Israel's hospitals are ill-equipped to handle an influx of patients in the event of a national disaster, a senior doctor warned yesterday.
Dr. Moti Klein, who heads the intensive care unit at Soroka Medical Center in Be'er Sheva, said the lack of sufficient hospital beds will pose problems in treating casualties.
"If there is a disaster in Be'er Sheva, patients in intensive care wards across the country will be evicted and left to die in other units where it is not possible to take care of them," Klein said. "This will be done just to absorb the patients that were injured in the disaster."
"If one of the government's deputy ministers or a relative will need intensive care, a place will be found for that person while another patient will be forced out of the hospital in order to make room," Klein said.
Dr. Leonid Eidelman, who heads the Israel Medical Association, called on the government to immediately add more beds to intensive care units. According to the Health Ministry's hospitalization plan for 2015, an additional 300 beds must be put in place in the intensive care wards.
Eidelman is also calling for 3,000 more beds to be added to all hospital units immediately as well as an additional 5,000 beds by 2020, 500 of which would be designated for the intensive care units. The IMA is also urging the hiring of more staff in the ICUs.
The calls for additional beds come against the backdrop of labor talks between the state and doctors who work in public hospitals. The IMA has already raised the demand for more beds during the negotiations.
In addition, the Finance Ministry has reached an agreement with Deputy Health Minister Yaakov Litzman, whereby the state will subsidize an additional 950 hospital beds gradually over the next six years. The state has not added any new hospital beds over the last decade.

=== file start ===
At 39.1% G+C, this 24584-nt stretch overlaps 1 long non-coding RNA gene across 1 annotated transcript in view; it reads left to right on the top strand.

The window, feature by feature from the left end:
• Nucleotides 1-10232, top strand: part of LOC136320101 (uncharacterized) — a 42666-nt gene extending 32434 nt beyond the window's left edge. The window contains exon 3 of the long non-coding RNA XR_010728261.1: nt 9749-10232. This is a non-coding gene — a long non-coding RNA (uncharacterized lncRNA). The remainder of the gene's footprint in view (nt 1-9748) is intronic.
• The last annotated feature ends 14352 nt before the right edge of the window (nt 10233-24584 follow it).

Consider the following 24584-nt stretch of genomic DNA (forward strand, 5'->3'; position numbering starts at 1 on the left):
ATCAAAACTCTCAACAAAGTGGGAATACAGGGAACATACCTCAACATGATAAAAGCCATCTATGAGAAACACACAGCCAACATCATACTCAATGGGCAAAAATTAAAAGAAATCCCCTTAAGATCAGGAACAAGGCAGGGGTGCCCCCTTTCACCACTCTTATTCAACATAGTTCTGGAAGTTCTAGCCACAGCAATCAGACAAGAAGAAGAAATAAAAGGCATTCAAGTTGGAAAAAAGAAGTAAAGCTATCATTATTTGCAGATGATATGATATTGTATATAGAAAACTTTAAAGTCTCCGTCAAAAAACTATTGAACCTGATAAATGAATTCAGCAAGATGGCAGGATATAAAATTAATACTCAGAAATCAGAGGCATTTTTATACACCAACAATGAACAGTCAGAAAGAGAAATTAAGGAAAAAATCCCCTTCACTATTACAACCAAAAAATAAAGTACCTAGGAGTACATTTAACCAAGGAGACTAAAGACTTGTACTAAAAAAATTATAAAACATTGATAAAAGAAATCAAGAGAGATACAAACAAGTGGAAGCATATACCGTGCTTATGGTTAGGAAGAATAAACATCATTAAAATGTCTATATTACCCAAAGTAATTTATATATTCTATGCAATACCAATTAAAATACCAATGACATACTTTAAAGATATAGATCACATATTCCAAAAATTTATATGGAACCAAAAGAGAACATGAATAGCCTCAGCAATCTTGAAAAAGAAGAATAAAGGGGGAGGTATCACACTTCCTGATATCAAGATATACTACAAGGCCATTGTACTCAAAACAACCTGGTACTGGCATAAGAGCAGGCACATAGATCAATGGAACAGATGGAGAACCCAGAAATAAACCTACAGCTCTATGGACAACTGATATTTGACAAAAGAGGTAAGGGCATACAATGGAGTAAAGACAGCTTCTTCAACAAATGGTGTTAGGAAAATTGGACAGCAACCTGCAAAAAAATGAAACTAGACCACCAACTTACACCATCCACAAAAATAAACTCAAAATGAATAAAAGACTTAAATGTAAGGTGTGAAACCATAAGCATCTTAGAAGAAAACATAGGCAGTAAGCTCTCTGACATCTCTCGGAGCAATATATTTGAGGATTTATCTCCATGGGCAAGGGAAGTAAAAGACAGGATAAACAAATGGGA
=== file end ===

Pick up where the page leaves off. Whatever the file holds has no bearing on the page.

The IMA yesterday convened a gathering of some of Israel's top medical officials who discussed the health system's preparedness in the wake of last month's Carmel forest fire. The findings presented during the conference paint a disconcerting picture.
According to the IMA, just 2 percent of all hospital beds in Israel are reserved for intensive care patients, while the figure in Europe is 5 percent. Hospitals in the United States allocate 10 percent of total hospital beds for ICUs.
The IMA also said that Israel is ranked low among OECD countries in number of hospital beds - 1.9 beds per 1,000 citizens. Only Mexico is ranked lower.
In addition, the rate at which hospital beds are added to ICUs have gradually decreased by 1 percent in recent years while Israel's population grows at two percent annually.
Dr. Eran Segel, who heads the ICU at Sheba Medical Center, Tel Hashomer, said the shortage of hospital beds complicates doctors' efforts to provide the best treatment to intensive care patients.
A Health Ministry spokesperson said in response to the IMA that there had been renewed interest in the hospitals' shortcomings.
"In recent months, the ministry and treasury have agreed on the addition of more hospital beds, a quarter of which will be allocated to intensive care units. Now we must courageously adopt these understandings while maintaining the balances within the system and improving medical care for all hospitalized patients," the ministry said.
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